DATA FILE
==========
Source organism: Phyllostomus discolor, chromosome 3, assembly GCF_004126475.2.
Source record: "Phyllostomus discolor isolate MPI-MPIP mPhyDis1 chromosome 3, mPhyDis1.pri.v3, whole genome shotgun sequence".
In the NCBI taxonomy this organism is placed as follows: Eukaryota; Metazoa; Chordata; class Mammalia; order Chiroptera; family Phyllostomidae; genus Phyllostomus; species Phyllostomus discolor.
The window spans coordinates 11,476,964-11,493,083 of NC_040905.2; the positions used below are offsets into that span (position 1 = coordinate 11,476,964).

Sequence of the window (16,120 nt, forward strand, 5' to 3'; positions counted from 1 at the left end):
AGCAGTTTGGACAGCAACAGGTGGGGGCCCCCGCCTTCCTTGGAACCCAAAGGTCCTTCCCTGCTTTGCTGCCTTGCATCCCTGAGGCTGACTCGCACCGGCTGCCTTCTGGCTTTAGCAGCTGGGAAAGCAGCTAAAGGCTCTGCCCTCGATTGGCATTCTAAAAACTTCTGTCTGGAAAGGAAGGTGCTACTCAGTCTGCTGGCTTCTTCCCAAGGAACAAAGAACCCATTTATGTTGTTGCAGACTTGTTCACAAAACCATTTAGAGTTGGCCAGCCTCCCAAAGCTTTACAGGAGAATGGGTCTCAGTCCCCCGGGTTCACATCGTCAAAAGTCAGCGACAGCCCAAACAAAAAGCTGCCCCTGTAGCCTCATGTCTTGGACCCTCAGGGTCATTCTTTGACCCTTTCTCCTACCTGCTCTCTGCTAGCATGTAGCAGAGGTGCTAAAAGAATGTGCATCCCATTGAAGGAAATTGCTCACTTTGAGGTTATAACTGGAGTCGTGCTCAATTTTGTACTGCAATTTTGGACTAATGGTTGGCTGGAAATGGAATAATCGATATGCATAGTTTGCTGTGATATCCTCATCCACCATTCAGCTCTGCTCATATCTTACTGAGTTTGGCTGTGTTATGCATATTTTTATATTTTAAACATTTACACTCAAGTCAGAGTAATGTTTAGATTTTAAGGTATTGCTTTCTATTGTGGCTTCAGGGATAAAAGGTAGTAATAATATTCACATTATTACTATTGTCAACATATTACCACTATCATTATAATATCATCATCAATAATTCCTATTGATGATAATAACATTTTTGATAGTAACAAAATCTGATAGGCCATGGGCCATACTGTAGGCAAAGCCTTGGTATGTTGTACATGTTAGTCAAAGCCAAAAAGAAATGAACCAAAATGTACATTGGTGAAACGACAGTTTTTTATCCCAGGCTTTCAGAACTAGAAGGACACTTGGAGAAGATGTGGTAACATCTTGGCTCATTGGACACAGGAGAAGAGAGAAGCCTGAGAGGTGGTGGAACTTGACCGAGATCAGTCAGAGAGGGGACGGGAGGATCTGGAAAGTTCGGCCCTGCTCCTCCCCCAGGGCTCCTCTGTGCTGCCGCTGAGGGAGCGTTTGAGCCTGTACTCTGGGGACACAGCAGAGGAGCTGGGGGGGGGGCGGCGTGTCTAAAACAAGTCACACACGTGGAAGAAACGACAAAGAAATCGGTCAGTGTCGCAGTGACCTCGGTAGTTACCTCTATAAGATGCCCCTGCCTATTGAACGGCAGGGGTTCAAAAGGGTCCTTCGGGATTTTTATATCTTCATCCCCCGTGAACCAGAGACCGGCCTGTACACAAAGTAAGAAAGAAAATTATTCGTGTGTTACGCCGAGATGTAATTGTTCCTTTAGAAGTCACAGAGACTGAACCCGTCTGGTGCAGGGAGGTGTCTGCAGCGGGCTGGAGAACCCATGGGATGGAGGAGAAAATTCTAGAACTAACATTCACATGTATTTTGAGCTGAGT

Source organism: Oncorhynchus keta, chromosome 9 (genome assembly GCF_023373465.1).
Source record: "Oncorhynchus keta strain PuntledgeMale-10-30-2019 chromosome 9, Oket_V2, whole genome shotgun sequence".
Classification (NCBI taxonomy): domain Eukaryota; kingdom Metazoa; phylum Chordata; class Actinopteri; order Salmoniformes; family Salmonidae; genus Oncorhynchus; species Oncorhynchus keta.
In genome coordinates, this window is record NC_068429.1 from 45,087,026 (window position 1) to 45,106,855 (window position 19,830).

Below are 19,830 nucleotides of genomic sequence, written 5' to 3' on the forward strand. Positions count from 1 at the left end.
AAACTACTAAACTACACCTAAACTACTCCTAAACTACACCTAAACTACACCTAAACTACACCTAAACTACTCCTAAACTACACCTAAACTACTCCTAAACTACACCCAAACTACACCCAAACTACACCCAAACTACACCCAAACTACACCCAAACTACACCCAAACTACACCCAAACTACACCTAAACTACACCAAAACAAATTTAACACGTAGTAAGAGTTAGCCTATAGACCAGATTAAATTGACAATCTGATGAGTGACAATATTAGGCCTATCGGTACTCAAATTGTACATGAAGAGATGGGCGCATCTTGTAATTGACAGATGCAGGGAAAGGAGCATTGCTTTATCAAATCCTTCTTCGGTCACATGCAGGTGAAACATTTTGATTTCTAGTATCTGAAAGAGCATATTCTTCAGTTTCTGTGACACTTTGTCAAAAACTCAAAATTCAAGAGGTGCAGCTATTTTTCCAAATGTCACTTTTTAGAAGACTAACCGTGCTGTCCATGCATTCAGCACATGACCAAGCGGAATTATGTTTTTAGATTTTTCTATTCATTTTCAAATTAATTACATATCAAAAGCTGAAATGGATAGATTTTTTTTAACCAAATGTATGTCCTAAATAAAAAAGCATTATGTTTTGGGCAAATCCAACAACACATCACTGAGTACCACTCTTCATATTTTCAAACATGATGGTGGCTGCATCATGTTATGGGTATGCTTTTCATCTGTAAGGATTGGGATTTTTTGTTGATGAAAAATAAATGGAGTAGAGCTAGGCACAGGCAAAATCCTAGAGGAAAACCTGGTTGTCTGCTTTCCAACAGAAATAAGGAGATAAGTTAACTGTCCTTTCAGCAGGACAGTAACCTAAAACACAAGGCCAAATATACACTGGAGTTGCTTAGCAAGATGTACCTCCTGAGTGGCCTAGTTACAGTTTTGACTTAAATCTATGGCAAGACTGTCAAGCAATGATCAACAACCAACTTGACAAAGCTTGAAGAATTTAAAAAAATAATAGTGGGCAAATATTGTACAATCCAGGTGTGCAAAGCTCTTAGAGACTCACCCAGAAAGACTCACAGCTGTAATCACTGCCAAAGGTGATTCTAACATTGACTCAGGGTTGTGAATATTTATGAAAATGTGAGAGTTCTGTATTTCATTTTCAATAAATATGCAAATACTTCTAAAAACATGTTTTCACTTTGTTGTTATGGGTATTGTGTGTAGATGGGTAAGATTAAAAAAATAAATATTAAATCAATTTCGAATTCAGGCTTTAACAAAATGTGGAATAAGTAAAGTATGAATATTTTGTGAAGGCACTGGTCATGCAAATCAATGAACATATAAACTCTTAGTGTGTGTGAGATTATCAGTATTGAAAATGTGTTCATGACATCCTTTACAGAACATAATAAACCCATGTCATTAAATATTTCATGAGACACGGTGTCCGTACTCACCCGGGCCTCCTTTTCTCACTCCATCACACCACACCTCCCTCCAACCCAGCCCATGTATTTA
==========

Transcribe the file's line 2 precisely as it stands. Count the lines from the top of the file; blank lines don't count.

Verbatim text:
Source record: "Phyllostomus discolor isolate MPI-MPIP mPhyDis1 chromosome 3, mPhyDis1.pri.v3, whole genome shotgun sequence".